Computer Graphics World


Issue link:

Contents of this Issue


Page 19 of 51

■ ■ ■ ■ Gaming A 18 BY JOHN GAUDIOSI As technology advances, game developers are given more choices when it comes to creating the next generation of protagonists and antagonists that captivate gamers for hours on end. During the past few years, as studios have become more acclimated to current-generation con- soles, they have been pushing their processing power further, and as a result, gamers have seen a variety of diverse character types evolve. From photorealistic, motion-captured characters that seem to eerily live and breathe within the game worlds of Quantic Dream’s Heavy Rain to the epic, ripped-from-a-painting, blood-soaked beauty of Sony Santa Monica Studios’ God of War 3, there’s something for every graphic artist to dive into. During the past several months, titles like Gearbox Studios’ Borderlands took the shooter genre in an entirely new direction with a unique cel-shaded, “living comic” look that had never been seen before, especially running on Epic Games’ Unreal Engine 3. A derivative of that comic-book style can be seen in characters like Ryu in Capcom’s new Super Street Fighter IV, and that studio is pushing this vibrant, pop-out-of-the-screen style even further with the 2011 fi ght title Marvel vs. Capcom 3: Fate of Two Worlds. T ere are also games that are focusing on story and utilizing more robust, more human characters in story-driven titles, such as 2K Games’ interactive crime story Mafi a II and Visceral Games’ survival horror/adventure Dead Space 2. And then there are studios, such as Epic Games (Gears of War 3) and People Can Fly (Bulletstorm), which like to infuse hulking, arcade-style caricatures who carry big guns and let the ammo do the talking. Here we examine some of the unique characters in these game titles and the CG techniques used to create them. August/September 2010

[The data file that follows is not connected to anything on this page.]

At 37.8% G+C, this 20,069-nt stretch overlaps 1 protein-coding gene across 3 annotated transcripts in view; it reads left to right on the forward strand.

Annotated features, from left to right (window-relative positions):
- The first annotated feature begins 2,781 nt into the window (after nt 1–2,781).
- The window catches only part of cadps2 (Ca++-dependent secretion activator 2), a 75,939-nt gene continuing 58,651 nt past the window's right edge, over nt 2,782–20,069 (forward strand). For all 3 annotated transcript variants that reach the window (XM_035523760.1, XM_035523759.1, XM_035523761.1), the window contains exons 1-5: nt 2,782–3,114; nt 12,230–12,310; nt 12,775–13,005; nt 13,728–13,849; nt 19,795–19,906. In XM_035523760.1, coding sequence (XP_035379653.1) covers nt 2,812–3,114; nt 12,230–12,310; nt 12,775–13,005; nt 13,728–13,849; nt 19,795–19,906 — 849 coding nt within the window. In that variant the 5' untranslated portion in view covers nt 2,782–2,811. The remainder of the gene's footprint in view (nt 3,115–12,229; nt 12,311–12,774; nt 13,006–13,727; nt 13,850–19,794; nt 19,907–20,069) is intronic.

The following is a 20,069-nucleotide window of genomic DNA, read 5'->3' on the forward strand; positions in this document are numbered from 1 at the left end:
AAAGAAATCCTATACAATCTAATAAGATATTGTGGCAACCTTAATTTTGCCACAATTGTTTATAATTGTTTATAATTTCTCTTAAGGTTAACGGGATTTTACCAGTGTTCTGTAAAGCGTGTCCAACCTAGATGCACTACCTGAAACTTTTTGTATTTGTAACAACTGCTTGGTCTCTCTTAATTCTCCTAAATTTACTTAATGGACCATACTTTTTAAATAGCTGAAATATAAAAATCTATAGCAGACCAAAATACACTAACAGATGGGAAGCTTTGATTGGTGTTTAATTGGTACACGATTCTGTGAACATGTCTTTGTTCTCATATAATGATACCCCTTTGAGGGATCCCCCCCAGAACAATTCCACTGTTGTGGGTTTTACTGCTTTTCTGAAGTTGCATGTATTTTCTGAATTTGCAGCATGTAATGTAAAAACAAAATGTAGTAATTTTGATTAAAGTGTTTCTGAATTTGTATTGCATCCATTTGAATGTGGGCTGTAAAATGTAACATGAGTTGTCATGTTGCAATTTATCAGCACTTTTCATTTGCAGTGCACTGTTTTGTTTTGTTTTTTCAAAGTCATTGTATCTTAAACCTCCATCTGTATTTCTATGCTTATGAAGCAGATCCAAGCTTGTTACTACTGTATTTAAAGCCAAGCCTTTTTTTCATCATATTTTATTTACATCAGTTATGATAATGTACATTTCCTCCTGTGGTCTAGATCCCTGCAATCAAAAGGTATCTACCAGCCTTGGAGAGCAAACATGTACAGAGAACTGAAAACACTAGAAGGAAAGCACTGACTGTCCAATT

Articles in this issue

Archives of this issue

view archives of Computer Graphics World - AUGUST/SEPTEMBER 2010